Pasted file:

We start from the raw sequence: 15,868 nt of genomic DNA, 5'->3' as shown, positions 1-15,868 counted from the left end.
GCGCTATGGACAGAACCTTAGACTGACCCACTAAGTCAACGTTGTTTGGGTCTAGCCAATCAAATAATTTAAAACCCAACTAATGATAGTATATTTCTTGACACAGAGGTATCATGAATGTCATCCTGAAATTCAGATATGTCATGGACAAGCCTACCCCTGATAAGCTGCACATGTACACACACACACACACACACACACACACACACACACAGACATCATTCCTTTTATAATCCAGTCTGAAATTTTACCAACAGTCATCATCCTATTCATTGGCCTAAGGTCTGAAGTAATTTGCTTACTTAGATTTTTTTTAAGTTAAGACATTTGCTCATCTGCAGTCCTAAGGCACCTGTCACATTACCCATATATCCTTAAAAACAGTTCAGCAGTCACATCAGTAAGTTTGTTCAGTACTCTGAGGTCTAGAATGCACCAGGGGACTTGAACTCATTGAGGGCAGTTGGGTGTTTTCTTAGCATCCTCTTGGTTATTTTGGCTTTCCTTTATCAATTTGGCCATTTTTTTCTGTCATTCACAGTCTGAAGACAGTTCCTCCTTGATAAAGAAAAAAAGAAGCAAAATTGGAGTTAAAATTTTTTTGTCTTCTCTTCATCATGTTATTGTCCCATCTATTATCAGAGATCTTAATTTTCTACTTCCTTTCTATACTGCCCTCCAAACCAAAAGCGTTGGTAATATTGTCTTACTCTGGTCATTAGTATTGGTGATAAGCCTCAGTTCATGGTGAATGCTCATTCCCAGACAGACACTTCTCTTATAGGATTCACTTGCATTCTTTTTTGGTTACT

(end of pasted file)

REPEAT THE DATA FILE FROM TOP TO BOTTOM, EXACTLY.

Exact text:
We start from the raw sequence: 15,868 nt of genomic DNA, 5'->3' as shown, positions 1-15,868 counted from the left end.
GCGCTATGGACAGAACCTTAGACTGACCCACTAAGTCAACGTTGTTTGGGTCTAGCCAATCAAATAATTTAAAACCCAACTAATGATAGTATATTTCTTGACACAGAGGTATCATGAATGTCATCCTGAAATTCAGATATGTCATGGACAAGCCTACCCCTGATAAGCTGCACATGTACACACACACACACACACACACACACACACACACACAGACATCATTCCTTTTATAATCCAGTCTGAAATTTTACCAACAGTCATCATCCTATTCATTGGCCTAAGGTCTGAAGTAATTTGCTTACTTAGATTTTTTTTAAGTTAAGACATTTGCTCATCTGCAGTCCTAAGGCACCTGTCACATTACCCATATATCCTTAAAAACAGTTCAGCAGTCACATCAGTAAGTTTGTTCAGTACTCTGAGGTCTAGAATGCACCAGGGGACTTGAACTCATTGAGGGCAGTTGGGTGTTTTCTTAGCATCCTCTTGGTTATTTTGGCTTTCCTTTATCAATTTGGCCATTTTTTTCTGTCATTCACAGTCTGAAGACAGTTCCTCCTTGATAAAGAAAAAAAGAAGCAAAATTGGAGTTAAAATTTTTTTGTCTTCTCTTCATCATGTTATTGTCCCATCTATTATCAGAGATCTTAATTTTCTACTTCCTTTCTATACTGCCCTCCAAACCAAAAGCGTTGGTAATATTGTCTTACTCTGGTCATTAGTATTGGTGATAAGCCTCAGTTCATGGTGAATGCTCATTCCCAGACAGACACTTCTCTTATAGGATTCACTTGCATTCTTTTTTGGTTACT